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Publication numberUS3920817 A
Publication typeGrant
Publication dateNov 18, 1975
Filing dateSep 9, 1974
Priority dateSep 13, 1973
Also published asDE2443431A1
Publication numberUS 3920817 A, US 3920817A, US-A-3920817, US3920817 A, US3920817A
InventorsWagn Ole Godtfredsen
Original AssigneeLeo Pharm Prod Ltd
Export CitationBiBTeX, EndNote, RefMan
External Links: USPTO, USPTO Assignment, Espacenet
Composition for treatment of arthritis
US 3920817 A
Abstract  available in
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Claims  available in
Description  (OCR text may contain errors)

United States Patent [191 Godtfredsen COMPOSITION FOR TREATMENT OF ARTHRITIS Wagn Ole Godtfredsen, Vaerlose,

[451 Nov. 18,1975

Primary E.\ami'ner- Stanley J. Friedman Attorney, Agent, or Firm-Cushman, Darby &

Cushman ABSIRACT New method of treating arthritis, which consists in administering to the animal body including human beings a compound of the class comprising fusidic acid, 24,25-dihydrofusidic acid, l7,20-24,25-tetrahydrofusidic acid, the conjugates of these acids with glycine and taurine, and non-toxic, pharmaceutically acceptable salts of the vacids and conjugates.

In the treatment above, the active ingredients do not act in their capacity of being antibacterially active.

The invention also includes pharmaceutical compositions in dosage unit form for such treatment.

, 14 Claims, No Drawings COMPOSITION FOR TREATMENT OF ARTHRITIS DISCLOSURE OF INVENTION I maceutic'al composition of the present invention act by I potentiating the effect of fibrinolytic enzymes such as plasmin, or' by acting synergistically with such enzymes" least one member of the group consisting of fusidic acid, 24,25-dihydrofusidic acid, 17,20 24,25-tetrahydrofusidic acid, the conjugates of fusidic acid, 24,25-

dihydrofusidic acid and l7,20-24,25-tetrahydrofusidic acid with glycine and taurine as well as non-toxic, pharmaceutically acceptable salts of these acids.

Fusidie acid, 24,25-dihydrofusidic acid and 17,2024,25-tetrahydrofusidic acid and their salts'are Arthritis is a widespread disease which in serious.

cases may make such inroads on the general health of a person as to interfere with his normal functioning.

As is well known arthritis is a disease of the joints, characterized among others by changes in the synovial fluid and the synovial membranes, and by atrophic and hypertrophic changes in the bones The symptoms are pain of movement and swelling in the joints. Pain is variable, some patients proceed to extreme deformity without severe pain, but normally pain is an important factor influencing the production of deformity as it hinders movement, and the joints are kept in the position of greatest ease.

Various secondary symptons might also occur, especially in severe cases.

The ethiology of arthritis is still unknown, but many attempts have been made in order to relieve or cure the disease. Best known is the prolonged treatment with non-steroidal anti-inflammatory drugs such as salicylic acid, phenylbutazone or indomethacin, with gold preparations, such as Myocrisin, or with the corticosteroids. Unfortunately often severe side-effects may occur in the prolonged treatment with these drugs.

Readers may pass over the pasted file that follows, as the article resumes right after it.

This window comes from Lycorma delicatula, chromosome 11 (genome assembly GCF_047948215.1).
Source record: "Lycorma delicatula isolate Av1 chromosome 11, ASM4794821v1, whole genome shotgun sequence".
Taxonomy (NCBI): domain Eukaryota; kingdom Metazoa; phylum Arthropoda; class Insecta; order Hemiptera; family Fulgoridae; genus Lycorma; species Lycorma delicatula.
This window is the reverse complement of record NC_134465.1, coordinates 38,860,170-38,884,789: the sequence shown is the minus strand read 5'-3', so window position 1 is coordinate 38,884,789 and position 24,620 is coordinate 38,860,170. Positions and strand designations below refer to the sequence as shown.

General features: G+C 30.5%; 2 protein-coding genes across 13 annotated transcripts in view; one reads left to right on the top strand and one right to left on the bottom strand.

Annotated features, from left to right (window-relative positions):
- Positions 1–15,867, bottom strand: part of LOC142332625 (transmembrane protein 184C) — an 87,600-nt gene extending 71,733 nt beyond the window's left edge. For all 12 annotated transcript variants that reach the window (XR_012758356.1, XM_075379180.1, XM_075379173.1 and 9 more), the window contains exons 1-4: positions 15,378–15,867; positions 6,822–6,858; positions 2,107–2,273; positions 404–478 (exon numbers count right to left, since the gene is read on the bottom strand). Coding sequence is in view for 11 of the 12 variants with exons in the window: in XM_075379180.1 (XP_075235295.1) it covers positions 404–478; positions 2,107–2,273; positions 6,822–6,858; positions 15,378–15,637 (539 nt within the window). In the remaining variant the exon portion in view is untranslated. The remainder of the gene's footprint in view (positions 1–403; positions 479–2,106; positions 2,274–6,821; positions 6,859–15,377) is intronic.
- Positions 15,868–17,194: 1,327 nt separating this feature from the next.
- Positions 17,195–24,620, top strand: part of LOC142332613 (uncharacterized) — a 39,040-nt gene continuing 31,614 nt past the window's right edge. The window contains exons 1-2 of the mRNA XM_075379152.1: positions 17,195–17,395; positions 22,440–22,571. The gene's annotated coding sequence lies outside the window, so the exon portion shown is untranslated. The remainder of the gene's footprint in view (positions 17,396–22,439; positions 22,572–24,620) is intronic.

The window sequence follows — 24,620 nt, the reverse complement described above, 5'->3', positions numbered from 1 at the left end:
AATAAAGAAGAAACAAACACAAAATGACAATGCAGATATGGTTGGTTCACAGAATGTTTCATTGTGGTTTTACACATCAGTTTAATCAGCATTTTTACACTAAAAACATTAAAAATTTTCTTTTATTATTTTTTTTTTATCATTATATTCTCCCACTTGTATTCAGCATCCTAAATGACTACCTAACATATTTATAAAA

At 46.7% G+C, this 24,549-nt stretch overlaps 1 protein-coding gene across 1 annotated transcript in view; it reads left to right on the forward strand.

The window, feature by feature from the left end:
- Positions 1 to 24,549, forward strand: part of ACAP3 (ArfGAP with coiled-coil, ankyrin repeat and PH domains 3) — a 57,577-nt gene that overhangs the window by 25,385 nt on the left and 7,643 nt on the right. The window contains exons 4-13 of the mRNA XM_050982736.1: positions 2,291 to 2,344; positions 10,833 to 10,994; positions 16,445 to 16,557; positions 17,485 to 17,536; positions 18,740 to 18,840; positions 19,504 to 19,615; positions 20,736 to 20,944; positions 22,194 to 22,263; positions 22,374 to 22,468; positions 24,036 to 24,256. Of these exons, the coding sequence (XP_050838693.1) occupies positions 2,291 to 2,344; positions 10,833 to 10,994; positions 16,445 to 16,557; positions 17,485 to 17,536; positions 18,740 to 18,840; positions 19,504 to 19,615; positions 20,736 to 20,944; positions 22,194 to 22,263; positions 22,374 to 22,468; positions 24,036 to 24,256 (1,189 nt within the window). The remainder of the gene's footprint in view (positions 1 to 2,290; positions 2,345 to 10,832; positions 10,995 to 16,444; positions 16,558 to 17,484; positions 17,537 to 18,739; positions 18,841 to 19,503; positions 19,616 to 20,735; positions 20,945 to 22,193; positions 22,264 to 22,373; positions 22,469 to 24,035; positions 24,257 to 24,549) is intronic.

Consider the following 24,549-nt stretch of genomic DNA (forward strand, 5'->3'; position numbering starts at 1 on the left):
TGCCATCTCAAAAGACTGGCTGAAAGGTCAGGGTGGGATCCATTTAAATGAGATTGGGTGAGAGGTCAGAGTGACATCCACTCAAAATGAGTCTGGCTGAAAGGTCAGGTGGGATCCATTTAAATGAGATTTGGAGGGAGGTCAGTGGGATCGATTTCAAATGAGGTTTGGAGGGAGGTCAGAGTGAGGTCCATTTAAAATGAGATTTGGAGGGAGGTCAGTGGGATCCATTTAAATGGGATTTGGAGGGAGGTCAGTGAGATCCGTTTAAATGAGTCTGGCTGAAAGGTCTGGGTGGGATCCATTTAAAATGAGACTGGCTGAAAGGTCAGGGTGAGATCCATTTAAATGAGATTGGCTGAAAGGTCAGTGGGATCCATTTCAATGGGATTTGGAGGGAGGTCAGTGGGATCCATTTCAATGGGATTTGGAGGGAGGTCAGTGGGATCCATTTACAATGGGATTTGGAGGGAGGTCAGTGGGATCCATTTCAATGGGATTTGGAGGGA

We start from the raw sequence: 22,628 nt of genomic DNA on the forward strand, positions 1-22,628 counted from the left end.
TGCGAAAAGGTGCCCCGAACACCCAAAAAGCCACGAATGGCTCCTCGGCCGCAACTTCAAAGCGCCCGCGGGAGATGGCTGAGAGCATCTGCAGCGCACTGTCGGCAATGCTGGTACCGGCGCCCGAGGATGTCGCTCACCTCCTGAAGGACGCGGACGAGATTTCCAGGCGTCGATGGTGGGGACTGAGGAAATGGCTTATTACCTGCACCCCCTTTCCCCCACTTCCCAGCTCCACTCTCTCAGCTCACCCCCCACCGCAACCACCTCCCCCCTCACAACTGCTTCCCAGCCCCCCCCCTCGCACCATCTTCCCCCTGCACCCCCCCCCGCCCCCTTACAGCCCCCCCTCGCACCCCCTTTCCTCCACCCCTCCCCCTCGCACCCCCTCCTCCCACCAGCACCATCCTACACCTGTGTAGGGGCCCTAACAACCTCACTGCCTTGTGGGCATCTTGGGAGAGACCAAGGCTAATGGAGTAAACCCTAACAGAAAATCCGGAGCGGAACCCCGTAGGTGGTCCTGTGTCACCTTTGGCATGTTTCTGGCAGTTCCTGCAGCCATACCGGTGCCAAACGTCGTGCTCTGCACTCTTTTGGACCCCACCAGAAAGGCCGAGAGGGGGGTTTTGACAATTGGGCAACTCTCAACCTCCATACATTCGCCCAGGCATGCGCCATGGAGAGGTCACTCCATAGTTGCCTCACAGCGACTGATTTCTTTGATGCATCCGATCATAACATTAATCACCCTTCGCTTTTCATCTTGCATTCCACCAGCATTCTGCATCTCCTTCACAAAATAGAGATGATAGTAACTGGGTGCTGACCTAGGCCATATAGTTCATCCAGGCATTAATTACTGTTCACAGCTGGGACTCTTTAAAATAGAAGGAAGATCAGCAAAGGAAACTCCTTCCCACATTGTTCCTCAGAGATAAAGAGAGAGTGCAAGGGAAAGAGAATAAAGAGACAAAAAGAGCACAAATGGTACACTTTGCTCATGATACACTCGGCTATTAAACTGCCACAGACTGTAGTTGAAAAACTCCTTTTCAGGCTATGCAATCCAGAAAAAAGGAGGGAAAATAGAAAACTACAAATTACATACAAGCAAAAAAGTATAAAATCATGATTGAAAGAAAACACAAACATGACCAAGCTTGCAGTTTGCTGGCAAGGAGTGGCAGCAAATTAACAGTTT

Fusidic acid is an antibiotic which has been widespreadly used in the clinic for many years in the prolonged treatment of patients suffering from infectious deseases, in particular caused by staphylococci.

During such treatments no important side-effects have been observed in patients. Fusidic acid, but also its hydrogenates, conjugates and salts thereof, are welltolerated drugs fitted for prolonged treatment of patients. I

It shall be expressly understood that when curing or relieving patients suffering from arthritis according to Other features caused by the steroid structure of fu-.

sidic acid and its hydrogenates, and of importance to 2 their use in treatment of arthritis, are the pronounced protein binding and the capability of penetrating into bones and joints as well. In particular it has been demonstrated that fusidic acid as such or in'the form of its salts is capable of penetrating into the synovial cavity to a high degree.

It is supposed that the active compounds in the pharcontained in the synovial fluid with the consequence that the proteolytic activity of the plasmin is increased, again causing a desirable change in the composition of the synovial fluid of the affected joints.

Thus, from the therapeutic point of view, it is particularly advantageous that the relatively non-toxic fusidic acid, and its derivatives aforesaid, administered in low. doses, have proved to give very promising results in the treatment of this hitherto incurable and often invalidating disease.

Preliminary clinical trials in the treatment of patients suffering from arthritis have revealed that in daily doses from 1 to 2 g the sodium fusidic did not cause any seri- ,ous side effect when given continuously by the oral route over nearly one year. Indigestion was observed in some patients but usually overcome by taking the drug during meals. j

In one series of patients (3 men and 5 women) having recent sero-positive polyarthritis the patients were treated by the oral route with sodium fusidate in capsules in a daily dose of 1.0 g. Treatment was continued for half a year during which period 6 patients appeared to benefit symptomatically, even when they stopped taking other drugs such as aspirin.

In another series 17 patients (9 men and 8 women) with early polyarthritis or palindromic rheumatism, 10 patients obtained. symptomatic relief from taking-sodium fusidate in a dose of 0.75 to 2.0g daily. They stopped taking analgesic drugs notably aspirin (dose 4 to 16 tablets daily) whilst on fusidic acid.

All patients took the capsules with sodium fusidate (250 mg) 2 to 3 times a day with food.

The dosage of sodium fusidate was as follows:

up to 1.0 g daily 3 patients up to 1.5 g daily ll patients up to 2.0 g daily 3 patients,

In the second series above the duration with sodium fusidate was as follows:

4 patients took it for less than 1 month 2 patients took it for from 2 to 3 months 3 patients took it for from 3 to 6 months 8 patients took it for more than 1 1 months 0.75 to 1.0 g daily, but relapsed within the next one or two years period. In the majority of cases the disease seems not to be cured and the treatment with the com-- position of the invention is supposed to be continued periodically for a reasonable period of time.